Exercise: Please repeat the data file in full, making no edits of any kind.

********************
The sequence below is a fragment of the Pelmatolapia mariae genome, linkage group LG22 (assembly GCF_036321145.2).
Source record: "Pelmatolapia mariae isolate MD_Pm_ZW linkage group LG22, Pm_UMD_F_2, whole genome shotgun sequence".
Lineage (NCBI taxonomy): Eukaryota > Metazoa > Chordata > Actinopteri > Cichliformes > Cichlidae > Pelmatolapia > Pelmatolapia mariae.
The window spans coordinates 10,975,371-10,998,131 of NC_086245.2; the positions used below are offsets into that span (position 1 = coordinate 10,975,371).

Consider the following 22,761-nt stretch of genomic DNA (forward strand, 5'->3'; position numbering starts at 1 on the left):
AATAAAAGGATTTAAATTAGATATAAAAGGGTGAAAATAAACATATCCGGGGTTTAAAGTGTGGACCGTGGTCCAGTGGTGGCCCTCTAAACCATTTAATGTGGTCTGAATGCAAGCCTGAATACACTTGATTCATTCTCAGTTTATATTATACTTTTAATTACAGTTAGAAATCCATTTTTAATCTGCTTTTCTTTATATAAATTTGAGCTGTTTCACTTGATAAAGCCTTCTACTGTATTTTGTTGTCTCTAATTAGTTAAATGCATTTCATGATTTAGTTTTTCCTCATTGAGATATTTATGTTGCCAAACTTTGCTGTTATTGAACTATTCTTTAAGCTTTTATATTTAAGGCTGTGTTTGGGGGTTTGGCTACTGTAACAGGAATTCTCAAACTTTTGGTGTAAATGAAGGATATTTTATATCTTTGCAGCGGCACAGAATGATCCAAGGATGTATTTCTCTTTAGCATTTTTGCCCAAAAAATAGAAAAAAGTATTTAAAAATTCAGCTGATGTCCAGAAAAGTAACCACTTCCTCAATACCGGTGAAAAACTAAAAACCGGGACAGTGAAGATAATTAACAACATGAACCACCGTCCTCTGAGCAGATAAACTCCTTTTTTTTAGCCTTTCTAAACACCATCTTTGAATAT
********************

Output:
The sequence below is a fragment of the Pelmatolapia mariae genome, linkage group LG22 (assembly GCF_036321145.2).
Source record: "Pelmatolapia mariae isolate MD_Pm_ZW linkage group LG22, Pm_UMD_F_2, whole genome shotgun sequence".
Lineage (NCBI taxonomy): Eukaryota > Metazoa > Chordata > Actinopteri > Cichliformes > Cichlidae > Pelmatolapia > Pelmatolapia mariae.
The window spans coordinates 10,975,371-10,998,131 of NC_086245.2; the positions used below are offsets into that span (position 1 = coordinate 10,975,371).

Consider the following 22,761-nt stretch of genomic DNA (forward strand, 5'->3'; position numbering starts at 1 on the left):
AATAAAAGGATTTAAATTAGATATAAAAGGGTGAAAATAAACATATCCGGGGTTTAAAGTGTGGACCGTGGTCCAGTGGTGGCCCTCTAAACCATTTAATGTGGTCTGAATGCAAGCCTGAATACACTTGATTCATTCTCAGTTTATATTATACTTTTAATTACAGTTAGAAATCCATTTTTAATCTGCTTTTCTTTATATAAATTTGAGCTGTTTCACTTGATAAAGCCTTCTACTGTATTTTGTTGTCTCTAATTAGTTAAATGCATTTCATGATTTAGTTTTTCCTCATTGAGATATTTATGTTGCCAAACTTTGCTGTTATTGAACTATTCTTTAAGCTTTTATATTTAAGGCTGTGTTTGGGGGTTTGGCTACTGTAACAGGAATTCTCAAACTTTTGGTGTAAATGAAGGATATTTTATATCTTTGCAGCGGCACAGAATGATCCAAGGATGTATTTCTCTTTAGCATTTTTGCCCAAAAAATAGAAAAAAGTATTTAAAAATTCAGCTGATGTCCAGAAAAGTAACCACTTCCTCAATACCGGTGAAAAACTAAAAACCGGGACAGTGAAGATAATTAACAACATGAACCACCGTCCTCTGAGCAGATAAACTCCTTTTTTTTAGCCTTTCTAAACACCATCTTTGAATAT